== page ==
Brazilian President Dilma Rousseff’s lead before the Oct. 5 election narrowed as her main opponent gained support, according to a Vox Populi poll published today.
Rousseff maintained her support at 40 percent, according to the survey commissioned by Carta Capital magazine. Senator Aecio Neves of the Brazilian Social Democracy Party tallied 21 percent, up from 16 percent in April. Rousseff would have enough support to avoid a run-off election on Oct. 26, the survey with a 2.1 percentage points margin of error showed. It interviewed 2,200 people between May 30 and June 1.
The poll follows a separate survey by polling firm Ibope published yesterday that showed more respondents thought Rousseff was doing a bad job than a good one. Rousseff’s government was rated good or great by 31 percent. That survey prompted Nomura Holdings Inc. to forecast today a 60 percent chance that Rousseff will lose her re-election bid.
“We still expect further damage to her standing given deterioration in the economy and rising inflation,” Nomura said in the report, which was signed by Tony Volpon and George Lei. “A strong commitment to changes in economic policies would improve her re-election probabilities. Yet, so far, there has been no indication that such changes are under consideration.”
The Ibope survey showed Rousseff’s re-election support at 38 percent, down from 40 percent in a previous poll released on May 22. Voting intentions below 40 percent make winning a second round very difficult, according to the Nomura report.
Support for Neves increased to 22 percent from 20 percent during the same period, while backing for former state governor Eduardo Campos rose to 13 percent from 11 percent. To win the Oct. 5 first round, a candidate must have more than 50 percent of the vote, or more votes than all other contenders combined. Rousseff’s personal approval rating fell to 44 percent from 47 percent, while the percentage of respondents who disapprove of her rose to 51 percent from 48 percent, the Ibope poll showed.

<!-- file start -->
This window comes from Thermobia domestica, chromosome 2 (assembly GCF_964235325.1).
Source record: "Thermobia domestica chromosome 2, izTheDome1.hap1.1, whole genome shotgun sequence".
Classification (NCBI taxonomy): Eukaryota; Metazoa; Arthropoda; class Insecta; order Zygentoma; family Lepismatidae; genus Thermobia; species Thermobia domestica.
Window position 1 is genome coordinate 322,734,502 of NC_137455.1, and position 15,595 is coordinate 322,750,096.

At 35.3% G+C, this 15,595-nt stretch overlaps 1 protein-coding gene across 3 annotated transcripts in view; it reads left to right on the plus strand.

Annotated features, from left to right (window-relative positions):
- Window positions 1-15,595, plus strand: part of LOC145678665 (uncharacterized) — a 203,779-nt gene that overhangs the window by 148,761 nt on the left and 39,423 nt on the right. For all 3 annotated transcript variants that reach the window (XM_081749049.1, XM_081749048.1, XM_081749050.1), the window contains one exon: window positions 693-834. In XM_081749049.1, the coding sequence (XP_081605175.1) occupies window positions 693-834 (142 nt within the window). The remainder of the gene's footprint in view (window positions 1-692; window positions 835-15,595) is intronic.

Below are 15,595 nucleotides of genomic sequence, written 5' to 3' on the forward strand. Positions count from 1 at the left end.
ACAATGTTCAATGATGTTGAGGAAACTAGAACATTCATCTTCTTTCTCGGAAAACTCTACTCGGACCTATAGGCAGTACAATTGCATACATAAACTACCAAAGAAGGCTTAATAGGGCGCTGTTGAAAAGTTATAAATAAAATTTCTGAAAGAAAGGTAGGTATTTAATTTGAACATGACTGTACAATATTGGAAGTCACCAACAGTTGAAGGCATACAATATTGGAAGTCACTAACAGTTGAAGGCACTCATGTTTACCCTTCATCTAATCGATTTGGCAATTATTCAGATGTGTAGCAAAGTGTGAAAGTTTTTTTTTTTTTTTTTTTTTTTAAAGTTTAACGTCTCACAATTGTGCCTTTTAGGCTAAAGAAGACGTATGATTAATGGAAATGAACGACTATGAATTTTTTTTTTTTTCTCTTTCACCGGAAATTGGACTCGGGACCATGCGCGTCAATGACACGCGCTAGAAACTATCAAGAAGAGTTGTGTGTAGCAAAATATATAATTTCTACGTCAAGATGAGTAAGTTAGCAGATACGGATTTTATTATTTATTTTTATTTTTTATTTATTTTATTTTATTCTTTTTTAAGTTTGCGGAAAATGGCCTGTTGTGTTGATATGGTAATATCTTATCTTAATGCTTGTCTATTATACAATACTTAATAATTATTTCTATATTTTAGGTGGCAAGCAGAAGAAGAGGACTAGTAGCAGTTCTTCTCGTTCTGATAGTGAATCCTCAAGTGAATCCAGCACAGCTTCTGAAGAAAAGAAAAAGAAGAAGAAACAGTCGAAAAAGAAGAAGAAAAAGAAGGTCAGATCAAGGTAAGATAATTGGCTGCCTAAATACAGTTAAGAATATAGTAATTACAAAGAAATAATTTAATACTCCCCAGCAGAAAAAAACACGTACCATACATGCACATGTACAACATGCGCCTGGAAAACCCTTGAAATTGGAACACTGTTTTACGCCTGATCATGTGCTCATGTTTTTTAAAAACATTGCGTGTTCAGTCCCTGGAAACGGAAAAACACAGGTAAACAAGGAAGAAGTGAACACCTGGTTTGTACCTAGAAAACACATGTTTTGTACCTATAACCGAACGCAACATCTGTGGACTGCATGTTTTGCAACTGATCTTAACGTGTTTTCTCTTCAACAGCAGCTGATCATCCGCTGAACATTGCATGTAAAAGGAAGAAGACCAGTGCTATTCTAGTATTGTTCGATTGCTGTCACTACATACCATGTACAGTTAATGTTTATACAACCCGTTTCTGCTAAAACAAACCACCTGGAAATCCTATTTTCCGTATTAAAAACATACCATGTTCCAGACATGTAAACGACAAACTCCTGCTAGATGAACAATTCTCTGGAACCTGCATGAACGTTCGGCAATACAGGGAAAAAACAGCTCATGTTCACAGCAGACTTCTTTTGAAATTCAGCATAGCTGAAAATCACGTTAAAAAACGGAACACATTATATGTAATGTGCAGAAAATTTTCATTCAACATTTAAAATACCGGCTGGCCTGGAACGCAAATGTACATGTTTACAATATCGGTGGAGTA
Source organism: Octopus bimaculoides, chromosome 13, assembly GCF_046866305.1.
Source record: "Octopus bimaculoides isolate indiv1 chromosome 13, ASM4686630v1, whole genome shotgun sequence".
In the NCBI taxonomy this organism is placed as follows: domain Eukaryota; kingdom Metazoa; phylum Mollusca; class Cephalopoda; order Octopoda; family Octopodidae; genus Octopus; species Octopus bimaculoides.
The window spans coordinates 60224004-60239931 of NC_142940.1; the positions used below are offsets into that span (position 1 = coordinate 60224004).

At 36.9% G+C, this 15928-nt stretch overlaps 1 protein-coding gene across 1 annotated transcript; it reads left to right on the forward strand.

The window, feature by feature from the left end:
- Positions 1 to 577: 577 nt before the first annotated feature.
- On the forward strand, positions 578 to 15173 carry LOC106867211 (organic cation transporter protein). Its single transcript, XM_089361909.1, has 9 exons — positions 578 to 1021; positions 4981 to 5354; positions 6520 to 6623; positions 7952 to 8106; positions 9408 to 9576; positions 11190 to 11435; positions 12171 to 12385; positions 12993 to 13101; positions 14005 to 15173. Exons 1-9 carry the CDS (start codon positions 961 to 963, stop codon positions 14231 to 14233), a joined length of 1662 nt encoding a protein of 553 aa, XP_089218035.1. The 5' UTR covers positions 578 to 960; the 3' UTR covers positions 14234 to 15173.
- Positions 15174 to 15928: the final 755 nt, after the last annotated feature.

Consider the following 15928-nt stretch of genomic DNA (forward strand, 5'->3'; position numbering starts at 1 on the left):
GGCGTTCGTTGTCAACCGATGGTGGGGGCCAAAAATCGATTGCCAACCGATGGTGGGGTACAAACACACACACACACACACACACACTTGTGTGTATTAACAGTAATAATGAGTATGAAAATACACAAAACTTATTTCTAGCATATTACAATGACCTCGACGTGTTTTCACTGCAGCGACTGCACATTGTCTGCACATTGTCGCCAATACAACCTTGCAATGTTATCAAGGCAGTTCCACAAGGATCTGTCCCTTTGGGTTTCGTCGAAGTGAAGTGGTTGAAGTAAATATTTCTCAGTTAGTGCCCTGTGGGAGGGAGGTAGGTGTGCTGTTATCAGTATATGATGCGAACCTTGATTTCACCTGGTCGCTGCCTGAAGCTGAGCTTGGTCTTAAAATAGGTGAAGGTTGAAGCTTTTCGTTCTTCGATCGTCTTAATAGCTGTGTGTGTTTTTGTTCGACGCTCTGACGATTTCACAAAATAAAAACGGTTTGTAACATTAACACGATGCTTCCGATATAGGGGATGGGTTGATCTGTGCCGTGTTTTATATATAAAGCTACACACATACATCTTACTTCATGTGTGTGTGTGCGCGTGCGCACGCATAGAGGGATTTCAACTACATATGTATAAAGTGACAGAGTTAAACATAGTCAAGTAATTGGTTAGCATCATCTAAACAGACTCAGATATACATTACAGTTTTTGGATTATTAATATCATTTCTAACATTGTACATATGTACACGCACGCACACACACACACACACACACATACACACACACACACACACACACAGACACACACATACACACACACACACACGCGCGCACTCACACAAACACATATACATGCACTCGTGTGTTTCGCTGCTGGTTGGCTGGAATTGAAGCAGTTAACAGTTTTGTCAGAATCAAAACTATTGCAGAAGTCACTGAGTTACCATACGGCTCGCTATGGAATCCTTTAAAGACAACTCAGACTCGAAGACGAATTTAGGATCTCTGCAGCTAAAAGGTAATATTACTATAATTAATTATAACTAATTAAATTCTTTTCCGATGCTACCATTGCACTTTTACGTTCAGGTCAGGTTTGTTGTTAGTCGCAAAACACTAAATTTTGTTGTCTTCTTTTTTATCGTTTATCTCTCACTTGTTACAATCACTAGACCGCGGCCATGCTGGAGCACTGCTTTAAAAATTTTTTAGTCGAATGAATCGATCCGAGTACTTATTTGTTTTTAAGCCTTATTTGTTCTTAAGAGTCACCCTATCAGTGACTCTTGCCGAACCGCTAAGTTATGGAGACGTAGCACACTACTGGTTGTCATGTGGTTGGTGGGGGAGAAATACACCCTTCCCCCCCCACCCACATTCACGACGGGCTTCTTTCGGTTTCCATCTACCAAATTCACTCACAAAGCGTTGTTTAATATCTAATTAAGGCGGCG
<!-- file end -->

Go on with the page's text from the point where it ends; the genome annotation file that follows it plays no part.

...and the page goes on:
The survey was commissioned by UVESP, an association of Sao Paulo neighborhood councilmen, and published on the group’s website. It interviewed 2,002 people June 4-7 and had a margin of error of plus or minus two percentage points.
Annual inflation in May accelerated to 6.37 percent from 6.28 percent the month prior, marking the fastest pace since last June. Brazil’s central bank targets annual inflation at 4.5 percent, plus or minus two percentage points.
Brazil’s economy during the first three months of the year expanded by 0.2 percent, half the pace of the previous quarter as investments and family spending dropped.
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